Fungus Among Us — Mold forces students to relocate

When Sarah Russell, Glenview, Ill. senior, developed a cough this month, she originally attributed it to a cold. However, when her roommate Adrianna Thibault, New Baltimore senior, developed a respiratory reaction and congestion, both women noticed that they did not seem to be contagious. They believed that the cause of irritation was not due to a virus or bacteria but rather to mold found in their apartment, Munger 401.

Before fall break,  Lindsey Peterson, Novi senior and Munger 401 resident, noticed a black film on their bathroom vanity. After notifying Residential Life, air samples taken by Wonder Makers Environmental identified fungal spores which led to the discovery of mold growth underneath the bathroom and kitchen floors in addition to the vanity.

The women were relocated to Whitehouse while the clean-up occurred and returned to Munger 401 on Oct. 14.  Michael Wadsworth, director of Residential Life, said to his knowledge, this was  the first relocation on campus due to mold.

Mold is a rapidly growing type of fungus that reproduces by creating spores, said Dan Skean, professor of biology. The fungus releases spores from its filaments by the millions into the air, where they can act as allergens causing respiratory issues.

“These days we often live closed off from a free exchange of outside air in plastic-wrapped, insulated houses and other air-conditioned buildings, where higher concentrations of the spores can more easily develop,” Skean said.

Residential Life worked with Wonder Makers Environmental and Sunrise Cleaning and Construction Services to clean the apartment and take air samples post clean-up. The process included dry cleaning clothing and bedding, vacuum-cleaning textbooks and decontaminating everything the women had left behind. The women chose to throw out much of their food, including four cartons of eggs, milk and food in cardboard boxes.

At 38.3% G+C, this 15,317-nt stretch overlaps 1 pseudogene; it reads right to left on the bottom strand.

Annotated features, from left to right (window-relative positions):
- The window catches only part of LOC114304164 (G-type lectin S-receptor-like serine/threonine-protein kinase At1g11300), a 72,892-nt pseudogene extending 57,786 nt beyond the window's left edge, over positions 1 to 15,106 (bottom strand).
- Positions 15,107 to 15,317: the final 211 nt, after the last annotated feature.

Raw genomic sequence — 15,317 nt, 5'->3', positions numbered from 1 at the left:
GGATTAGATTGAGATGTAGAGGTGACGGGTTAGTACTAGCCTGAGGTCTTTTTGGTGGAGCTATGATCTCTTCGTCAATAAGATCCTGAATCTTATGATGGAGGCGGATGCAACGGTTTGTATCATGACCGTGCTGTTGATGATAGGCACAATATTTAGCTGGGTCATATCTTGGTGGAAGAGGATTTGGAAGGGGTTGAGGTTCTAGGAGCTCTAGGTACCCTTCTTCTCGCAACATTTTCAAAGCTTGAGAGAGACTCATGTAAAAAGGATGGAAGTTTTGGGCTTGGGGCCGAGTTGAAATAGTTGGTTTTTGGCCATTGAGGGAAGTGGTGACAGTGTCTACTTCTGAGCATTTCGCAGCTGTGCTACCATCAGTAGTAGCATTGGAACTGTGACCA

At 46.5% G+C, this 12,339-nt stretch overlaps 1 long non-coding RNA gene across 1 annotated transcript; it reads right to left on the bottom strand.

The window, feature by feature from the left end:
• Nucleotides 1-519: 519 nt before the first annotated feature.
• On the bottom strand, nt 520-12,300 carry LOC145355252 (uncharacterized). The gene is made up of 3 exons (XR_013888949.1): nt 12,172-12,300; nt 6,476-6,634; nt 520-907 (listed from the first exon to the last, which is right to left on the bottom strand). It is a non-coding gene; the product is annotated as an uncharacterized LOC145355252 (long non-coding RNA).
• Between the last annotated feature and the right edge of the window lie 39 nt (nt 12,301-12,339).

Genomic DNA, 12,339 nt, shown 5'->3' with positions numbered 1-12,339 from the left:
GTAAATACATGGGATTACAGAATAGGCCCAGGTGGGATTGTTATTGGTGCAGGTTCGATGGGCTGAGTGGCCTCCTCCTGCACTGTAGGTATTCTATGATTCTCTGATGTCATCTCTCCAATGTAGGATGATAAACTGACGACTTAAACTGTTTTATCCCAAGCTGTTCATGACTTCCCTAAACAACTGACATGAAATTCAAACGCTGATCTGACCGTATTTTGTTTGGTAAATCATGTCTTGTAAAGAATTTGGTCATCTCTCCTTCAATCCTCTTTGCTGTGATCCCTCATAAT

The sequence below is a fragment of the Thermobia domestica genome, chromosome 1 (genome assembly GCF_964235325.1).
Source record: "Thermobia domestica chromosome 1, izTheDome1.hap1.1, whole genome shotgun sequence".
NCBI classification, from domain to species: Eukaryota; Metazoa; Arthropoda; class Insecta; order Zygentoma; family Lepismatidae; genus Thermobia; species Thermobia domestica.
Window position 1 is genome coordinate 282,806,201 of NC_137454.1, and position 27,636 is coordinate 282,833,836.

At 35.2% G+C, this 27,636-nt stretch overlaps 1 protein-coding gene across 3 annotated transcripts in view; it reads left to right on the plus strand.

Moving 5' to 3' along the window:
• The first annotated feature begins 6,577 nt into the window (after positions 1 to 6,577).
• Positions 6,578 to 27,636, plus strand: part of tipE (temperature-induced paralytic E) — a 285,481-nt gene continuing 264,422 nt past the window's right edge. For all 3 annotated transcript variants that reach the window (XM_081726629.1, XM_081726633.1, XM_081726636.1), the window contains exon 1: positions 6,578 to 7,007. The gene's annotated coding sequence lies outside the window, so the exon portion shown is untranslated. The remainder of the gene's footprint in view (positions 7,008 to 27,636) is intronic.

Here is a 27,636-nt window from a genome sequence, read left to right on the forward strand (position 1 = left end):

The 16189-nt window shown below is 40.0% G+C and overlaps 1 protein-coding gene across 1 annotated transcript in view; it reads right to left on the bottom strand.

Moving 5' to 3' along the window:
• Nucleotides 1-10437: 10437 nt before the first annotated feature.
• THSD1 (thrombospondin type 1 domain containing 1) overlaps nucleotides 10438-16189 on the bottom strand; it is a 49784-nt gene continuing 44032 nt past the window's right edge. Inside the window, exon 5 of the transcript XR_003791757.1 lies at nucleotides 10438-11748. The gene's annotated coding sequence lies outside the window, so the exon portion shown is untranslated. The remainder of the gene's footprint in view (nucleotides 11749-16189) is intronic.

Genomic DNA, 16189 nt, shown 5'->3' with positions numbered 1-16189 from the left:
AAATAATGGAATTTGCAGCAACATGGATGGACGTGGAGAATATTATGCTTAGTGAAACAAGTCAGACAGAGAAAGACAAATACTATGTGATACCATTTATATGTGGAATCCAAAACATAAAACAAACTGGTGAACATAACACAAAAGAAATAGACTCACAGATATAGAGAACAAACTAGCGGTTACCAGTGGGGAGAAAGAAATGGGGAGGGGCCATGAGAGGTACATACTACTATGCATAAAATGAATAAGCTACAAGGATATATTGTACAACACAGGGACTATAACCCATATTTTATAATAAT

The college has had only a few mold concentrations that involved remediation, said Don Masternak, managing director of Facilities Operations. 

“The majority of (mold) incidents in college residences have been usually isolated to showers, bathrooms, and basements,” Masternak said. “The costs for sampling, cleaning, and rebuilding vary greatly based on the project scale and time frame, but professional services are expensive.”

After the mold was removed, facilities replaced the wood and vinyl flooring with tile flooring. Windowsills displaying evidence of mold growth were replaced, and “air scrubbers” were used to filter the air.

According to a report by Wonder Makers Environmental, eight different types of fungal spores were found in the air sample, including aspergillus/penicillium-like spores, cladosporium and chaetomium.

A total of 3,937 fungal structures per cubic meter (structures/M3) of air were found in the kitchen. Outdoor levels were measured at 7,282 structures/M3. The kitchen levels exceeded standard mold remediation tests specifications, which state that indoor spore counts should not exceed 50 percent of what is outdoors.

Penicillium, which is the original source of the antibiotic penicillin, includes species that can spoil food or have spores that are airborne irritants. Aspergillum and chaetomium can cause respiratory problems and infections—especially in persons with weakened immune systems.

“Residential Life told us we had the cleanest room on campus–which we should after going through this situation,” Russell said.

Wadsworth said that he is uncertain how long the slow-growing mold had been living between the wood and vinyl flooring.

“With these types of floors, moisture could get under the initial flooring surface,” Wadsworth said. “Anytime there is a spill (tenants) should make sure that it is cleaned up thoroughly—if they are not able to then they should contact facilities.”

 In addition to cleaning Munger 401, Wonder Makers Environmental also tested air quality in common areas of Munger Place Apartments and also in the apartment below 401, but did not discover further elevated spore levels, Wadsworth said.

“There is no reason for us to believe (mold) is present elsewhere on campus,” Wadsworth said. “I realize it was difficult timing for the residents with mid-terms, but the response from facilities was astounding.”

Russell, however, was not entirely satisfied with the state of their apartment upon returning.

After moving back in, the women found the bathroom toilet located in the shower and a sink faucet not completely  installed. Russell said the women previously found mold in their bathroom at the beginning of the semester, and Facilities Operations initially removed a section of their vanity and replaced it.

“I wish Residential Life had taken air samples initially when we first noticed the mold in August,” Russell said. “The way this situation was handled was poor and it’s unfortunate we had to deal with this situation.”

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